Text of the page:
Low cost county-wide access to the internet could be here in the near future.
Local officials again discussed making the internet available for everyone in county at a Dec. 15 breakfast meeting at the Liberty County Performing Arts Center.
That access was one of three goals government officials set during a workshop in May on Saint Simons Island.
The other goals were passage of the Special Purpose Local Options Sales Tax and economic development of the county’s gateways.
The SPLOST passed in November.
Jim Thomas, former Hinesville mayor, was chosen to head the committee for Connect Liberty, the internet access initiative and said “the ultimate goal is to connect Liberty County so everyone will have access to Wi-Fi.”
The initiative started with the Liberty County School System’s Classroom Without Walls program, where hotspots are located on parked buses around the county to give students access to the internet through their school-issued iPads.
The idea expanded to include the entire county to provide service at the lowest cost for low-income families and in the county’s rural areas.
“Hargray (Communications) is our lead corporate company working with us to provide these services. They are looking at everything they can find that will allows us to provide this service at the lowest cost possible to the community,” Thomas said. “If everyone is connected, we stand a better chance at growing our community.”
The federal government has provided funds to the state for Wi-Fi access, Thomas said, and the Georgia House Military Affairs Study Committee has agreed to help secure some of those funds during the legislative session.
He said the committee agreed to help because Liberty is a military community.
“We will need some sort of development under a public private partnership that will allow us to work with Hargray in providing this,” Thomas said. “There is a program whereby people who do not have the funds for regular Wi-Fi service can get it at reduce rates. That’s what the funds from the federal government are for, to provide that service to everyone based on income, so it doesn’t compete with the regular cellular service.”
Thomas said internet service providers would put up the additional towers needed and recoup funding through state funds and payments from internet users. Thomas said there would be a tier rate for lower income families.
“It’s an industrial incentive,” Thomas said. “The more you provide, the better chance you have of having companies come into our county to do business.”
County Administrator Joey Brown gave an update on the SPLOST, which voters passed during the Nov. 8 general election.
Brown called the campaign “a team effort.”
Residents and visitors can expect the local 6 percent tax to increase to 7 percent on April 1. The money will start flowing into local coffers soon afterward.
“We will received first proceeds from the tax at the end of May,” Brown said. “Once that money comes in we will be dispersing it to different entities based on their proportions for projects.”
The county commissioners will develop a project schedule, Brown said, with some things taking precedence, such as the debt on the Justice Center and MidCoast Regional Airport at Wright Army Airfield.
SPLOST is projected to generate $54 million over six years to be dispersed among the county and each city for projects.
Graylan Quarterman, Liberty County Development Authority board member, talked about improving and creating a unified look at the gateways off of the Interstate 95 interchanges in Midway and South Newport, and in Walthourville at Oglethorope Highway and Airport Road.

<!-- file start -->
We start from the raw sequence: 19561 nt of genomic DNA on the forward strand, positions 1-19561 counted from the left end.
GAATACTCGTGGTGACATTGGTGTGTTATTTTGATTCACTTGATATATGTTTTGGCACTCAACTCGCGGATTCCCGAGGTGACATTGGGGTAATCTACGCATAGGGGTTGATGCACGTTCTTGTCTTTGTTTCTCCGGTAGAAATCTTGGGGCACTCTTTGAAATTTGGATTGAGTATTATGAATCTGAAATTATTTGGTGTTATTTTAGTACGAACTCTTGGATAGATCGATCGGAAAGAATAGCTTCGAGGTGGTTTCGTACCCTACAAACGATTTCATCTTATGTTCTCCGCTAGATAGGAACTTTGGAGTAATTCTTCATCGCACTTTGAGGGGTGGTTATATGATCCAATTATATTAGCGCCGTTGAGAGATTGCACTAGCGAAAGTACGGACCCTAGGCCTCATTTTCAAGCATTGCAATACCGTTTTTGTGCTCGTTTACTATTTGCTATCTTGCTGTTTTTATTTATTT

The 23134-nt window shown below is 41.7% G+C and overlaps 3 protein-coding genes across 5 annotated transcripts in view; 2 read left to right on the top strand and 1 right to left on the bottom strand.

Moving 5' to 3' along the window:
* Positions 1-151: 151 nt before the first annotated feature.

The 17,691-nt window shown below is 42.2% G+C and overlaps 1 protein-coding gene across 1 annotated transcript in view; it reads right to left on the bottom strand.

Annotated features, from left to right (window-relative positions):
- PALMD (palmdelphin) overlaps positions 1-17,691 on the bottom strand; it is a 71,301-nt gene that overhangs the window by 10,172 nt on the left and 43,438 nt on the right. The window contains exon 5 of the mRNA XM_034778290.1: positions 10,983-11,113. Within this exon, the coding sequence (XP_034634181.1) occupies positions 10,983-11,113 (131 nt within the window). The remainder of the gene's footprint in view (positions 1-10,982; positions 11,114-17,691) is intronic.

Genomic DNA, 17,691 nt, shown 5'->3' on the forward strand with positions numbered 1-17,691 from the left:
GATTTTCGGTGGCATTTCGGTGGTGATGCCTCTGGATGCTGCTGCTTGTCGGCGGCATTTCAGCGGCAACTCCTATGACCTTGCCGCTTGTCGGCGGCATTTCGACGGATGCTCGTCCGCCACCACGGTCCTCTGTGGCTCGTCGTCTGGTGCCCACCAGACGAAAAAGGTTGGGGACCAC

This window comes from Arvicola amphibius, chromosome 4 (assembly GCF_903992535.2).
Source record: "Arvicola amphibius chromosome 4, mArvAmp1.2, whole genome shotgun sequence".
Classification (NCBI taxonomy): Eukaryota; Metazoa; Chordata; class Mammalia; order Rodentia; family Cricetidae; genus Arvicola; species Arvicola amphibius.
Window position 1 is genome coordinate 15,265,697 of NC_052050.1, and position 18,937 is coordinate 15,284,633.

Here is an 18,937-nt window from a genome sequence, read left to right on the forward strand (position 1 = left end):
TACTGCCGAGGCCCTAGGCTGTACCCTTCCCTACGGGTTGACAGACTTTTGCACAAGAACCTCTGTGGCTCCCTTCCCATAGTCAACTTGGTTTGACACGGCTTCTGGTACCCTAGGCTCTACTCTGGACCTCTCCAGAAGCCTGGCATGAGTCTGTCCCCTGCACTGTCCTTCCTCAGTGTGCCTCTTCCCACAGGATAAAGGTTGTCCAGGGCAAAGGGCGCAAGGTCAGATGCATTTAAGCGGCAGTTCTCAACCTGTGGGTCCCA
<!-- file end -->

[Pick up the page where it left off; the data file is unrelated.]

Some work has already been done to spruce up those areas, such as the renovation of the gazebo in Midway near exit 76.
“The county is growing as most counties do, so either we’re going to control the growth or it’s going to control us,” Quarterman said. “We thought that if we start to look at what each municipality, each gateway, has and then what they need, then we can determine how to control growth in the county.”
The suggestions for funding included bond financing, reduced land costs and public private partnerships.
Quarterman said it is important to have uniform signage in the county that visitors will recognize. He said the committee is researching signage in other places and plans to present recommendations to local leaders and community members for feedback.
“The concept is when folks come into the county they like what they see and when they leave they see the same thought,” Quarterman said. “They got Liberty on their mind and they can say like the chairman (County Chairman Donald Lovette), they are Liberty County proud.”
He said county branding is not going to take away from cities’ branding.
“So inside the city limits, the city may want to have a sign that represents that city and hopefully we’ll come to the point where what represents that city will enhance what the county has done,” Quarterman said.
There were questions about having signs on both sides of the highways as visitors leave and enter the county, and if there could be signs on Fort Stewart for Highway 144. Quarterman said the committee will look into those ideas.
After the main three issues were discussed other departments gave updates on their activities.
Leah Poole, CEO of the Liberty County Chamber of Commerce and CVB, said a major television show filmed in Liberty over the past few months. Poole said she is obligated not to talk about it. Filming was completed last week and during production 150 hotel rooms were booked for two and a half months.
“That’s just the tip of the iceberg of the financial contributions that they made to the community,” Poole said. “In March we hope to have a better number to share. The rate they paid on those rooms was $100 a night. If you do the math that is a very big number.”